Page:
Surface Correspondence Benchmark

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Download the benchmark (184Mb)

Data Sets

SCAPE: 71 meshes representing a human body in different poses. All the meshes were fit to scanner data with a common template (thus corresponding vertices have same IDs).
TOSCA: 80 meshes representing people and animals in a variety of poses. The meshes appear in 8 groups with common topology (corresponding within the same class have the same ID).
Watertight: 400 meshes arranged evenly in 20 object categories, many of which are articulated figures (humans, octopus, four-legged animals, ants, etc.). We selected 11 classes for our experiments that have well defined correspondences and genus zero. In addition, we excluded two human models with non-zero genus.

Download the benchmark (184Mb): this package includes meshes from aforementioned datasets (in *.off format, with consistent normal orientation and after delaunay triangulation (via edge flips) filter. It also contains manually selected ground truth correspondences and some useful processing scripts.

If you use the datasets you should cite:

[1] The correlated correspondence algorithm for unsupervised registration of nonrigid surfaces
     Dragomir Anguelov, Praveen Srinivasan, Daphne Koller, Sebastian Thrun, Hoi-Cheung Pang, and James Davis.
     Proc. Neural Information Processing Systems (NIPS), 2004

[2] The correlated correspondence algorithm for unsupervised registration of nonrigid surfaces
     Alex Bronstein, Michael Bronstein, and Ron Kimmel
     Springer, 2008

[3] SHREC: shape retrieval contest: Watertight models track
     Daniela Giorgi, Silvia Biasotti, Laura Paraboschi, 2007

[4] Blended Intrinsic Maps
     Vladimir G. Kim, Yaron Lipman, and Thomas Funkhouser
     SIGGRAPH 2011

Evaluation Metric

For some datasets we have ground truth vertex-to-vertex correspondence (depicted by same color of vertices in SCAPE and TOSCA). If it is not availiable manual coarse correspondences are defined by a user (see coarse points in SCAPE, TOSCA, and Watertight):

To evalulate performace of an algorithm we map every vertex that has a ground truth correspondence. A geodesic distance between the predicted correspondence and the true correspondence is recorded (see isocontours starting from a blue point).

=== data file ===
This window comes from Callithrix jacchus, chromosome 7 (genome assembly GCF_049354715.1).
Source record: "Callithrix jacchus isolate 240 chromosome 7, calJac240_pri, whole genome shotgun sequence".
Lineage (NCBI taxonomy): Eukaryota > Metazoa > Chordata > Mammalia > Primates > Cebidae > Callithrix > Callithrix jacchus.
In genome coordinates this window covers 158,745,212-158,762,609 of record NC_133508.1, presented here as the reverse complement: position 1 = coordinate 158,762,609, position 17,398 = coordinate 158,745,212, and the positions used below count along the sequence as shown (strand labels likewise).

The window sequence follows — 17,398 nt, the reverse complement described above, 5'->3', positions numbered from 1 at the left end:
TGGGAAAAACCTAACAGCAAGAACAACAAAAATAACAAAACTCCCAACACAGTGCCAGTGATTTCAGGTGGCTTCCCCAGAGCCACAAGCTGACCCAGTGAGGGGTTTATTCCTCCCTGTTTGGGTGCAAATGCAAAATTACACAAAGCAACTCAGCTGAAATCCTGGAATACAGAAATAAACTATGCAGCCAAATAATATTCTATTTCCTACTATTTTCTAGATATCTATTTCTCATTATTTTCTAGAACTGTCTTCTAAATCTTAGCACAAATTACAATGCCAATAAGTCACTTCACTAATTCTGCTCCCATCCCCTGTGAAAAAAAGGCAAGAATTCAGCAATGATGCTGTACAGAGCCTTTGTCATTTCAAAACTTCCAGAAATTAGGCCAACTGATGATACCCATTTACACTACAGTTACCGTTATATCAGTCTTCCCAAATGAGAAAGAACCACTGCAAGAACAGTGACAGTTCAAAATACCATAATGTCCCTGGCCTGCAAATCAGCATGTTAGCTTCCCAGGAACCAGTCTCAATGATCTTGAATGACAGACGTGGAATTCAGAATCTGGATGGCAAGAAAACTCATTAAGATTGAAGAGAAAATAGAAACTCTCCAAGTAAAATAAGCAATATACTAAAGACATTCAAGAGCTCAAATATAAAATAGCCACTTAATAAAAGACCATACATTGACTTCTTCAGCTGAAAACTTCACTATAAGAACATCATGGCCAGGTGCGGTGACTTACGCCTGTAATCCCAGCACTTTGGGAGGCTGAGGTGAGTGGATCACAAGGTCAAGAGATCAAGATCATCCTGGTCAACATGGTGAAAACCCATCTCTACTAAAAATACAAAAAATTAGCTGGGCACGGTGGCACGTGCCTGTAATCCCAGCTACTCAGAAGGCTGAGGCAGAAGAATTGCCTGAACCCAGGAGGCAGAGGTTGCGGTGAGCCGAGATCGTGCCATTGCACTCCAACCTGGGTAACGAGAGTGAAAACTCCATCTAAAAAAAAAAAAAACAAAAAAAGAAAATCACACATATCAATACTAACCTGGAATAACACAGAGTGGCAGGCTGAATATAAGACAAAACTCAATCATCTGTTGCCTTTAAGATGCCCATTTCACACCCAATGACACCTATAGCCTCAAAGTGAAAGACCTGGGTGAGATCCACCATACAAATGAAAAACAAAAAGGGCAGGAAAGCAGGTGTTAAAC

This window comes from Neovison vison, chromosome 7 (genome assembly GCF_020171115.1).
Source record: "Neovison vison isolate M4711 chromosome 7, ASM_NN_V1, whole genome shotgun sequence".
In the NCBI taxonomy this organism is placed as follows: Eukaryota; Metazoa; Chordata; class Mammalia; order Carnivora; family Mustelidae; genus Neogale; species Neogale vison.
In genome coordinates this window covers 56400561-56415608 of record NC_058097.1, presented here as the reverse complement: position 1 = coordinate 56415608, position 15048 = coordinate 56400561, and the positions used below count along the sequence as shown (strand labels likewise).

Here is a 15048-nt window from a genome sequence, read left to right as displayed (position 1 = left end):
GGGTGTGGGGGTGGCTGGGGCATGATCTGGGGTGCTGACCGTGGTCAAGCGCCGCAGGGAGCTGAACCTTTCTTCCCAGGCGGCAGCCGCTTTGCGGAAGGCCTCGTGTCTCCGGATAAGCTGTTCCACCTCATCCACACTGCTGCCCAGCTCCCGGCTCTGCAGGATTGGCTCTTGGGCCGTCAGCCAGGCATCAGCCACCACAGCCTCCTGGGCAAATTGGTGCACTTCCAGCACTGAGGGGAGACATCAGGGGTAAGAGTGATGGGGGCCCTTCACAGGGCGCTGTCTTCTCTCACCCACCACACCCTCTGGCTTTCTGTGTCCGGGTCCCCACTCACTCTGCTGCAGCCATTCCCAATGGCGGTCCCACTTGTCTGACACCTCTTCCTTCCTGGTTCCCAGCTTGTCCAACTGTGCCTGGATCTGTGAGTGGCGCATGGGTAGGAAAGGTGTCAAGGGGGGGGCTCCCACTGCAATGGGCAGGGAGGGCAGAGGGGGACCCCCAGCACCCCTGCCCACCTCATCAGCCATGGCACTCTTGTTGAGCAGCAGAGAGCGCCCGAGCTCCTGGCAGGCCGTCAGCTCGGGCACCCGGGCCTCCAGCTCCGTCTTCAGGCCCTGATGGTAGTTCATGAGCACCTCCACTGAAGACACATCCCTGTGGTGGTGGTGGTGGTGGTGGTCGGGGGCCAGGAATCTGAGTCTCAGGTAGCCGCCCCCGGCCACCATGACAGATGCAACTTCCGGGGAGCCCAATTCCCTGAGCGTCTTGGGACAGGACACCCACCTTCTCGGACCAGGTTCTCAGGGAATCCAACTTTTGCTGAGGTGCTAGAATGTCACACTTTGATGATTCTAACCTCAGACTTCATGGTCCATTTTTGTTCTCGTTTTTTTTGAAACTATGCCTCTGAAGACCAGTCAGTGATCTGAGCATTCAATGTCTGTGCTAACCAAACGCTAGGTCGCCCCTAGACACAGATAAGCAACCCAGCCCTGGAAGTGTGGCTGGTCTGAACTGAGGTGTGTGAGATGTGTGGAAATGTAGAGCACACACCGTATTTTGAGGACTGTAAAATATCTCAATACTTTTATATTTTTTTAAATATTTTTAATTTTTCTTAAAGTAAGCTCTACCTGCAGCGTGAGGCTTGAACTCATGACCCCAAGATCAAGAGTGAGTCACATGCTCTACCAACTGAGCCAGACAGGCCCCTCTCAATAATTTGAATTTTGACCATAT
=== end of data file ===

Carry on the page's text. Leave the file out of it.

Note that some methods are often confused by bilateral reflective symmetry (for instance, they often map left side to right side in human and animal classes). To distinguish between this error and all other errors we also evaluate method's performance on a ground truth that accept such symmetric flips (cumulative per mesh error calculated with respect to two ground truths, and the map with the smallest cumulative error is chosen).


We compared performance of Blended Intrinsic Maps [1], Möbius Voting [2], Generalized Multi-Dimensional Scaling [3] and Heat Kernel Maps [4] and Deformation-Driven [5] to detect inter-surface correspondence. You can see the results here (222Mb).

For individual methods, please cite:

[1] Blended Intrinsic Maps
     Vladimir G. Kim, Yaron Lipman, and Thomas Funkhouser
     SIGGRAPH 2011

[2] Möbius Voting for Surface Correspondence
     Yaron Lipman and Thomas Funkhouser
     SIGGRAPH 2009

[3] Generalized multidimensional scaling: a framework for isometry-invariant partial surface matching
     Alex Bronstein, Michael Bronstein, and Ron Kimmel
     Proc. National Academy of Sciences (PNAS), 2006

[4] One point isometric matching with the heat kernel
     Maks Ovsjanikov, Quentin Merigot, Facundo Memoli, and Leonidas Guibas
     SGP 2010 (Symposium on Geometry Processing)

[5] Deformation-driven shape correspondence
     Hao Zhang, Alla Sheffer, Daniel Cohen-Or, Qingnan Zhou, Oliver van Kaick, and Andrea Taglisacchi
     SGP 2008 (Symposium on Geometry Processing)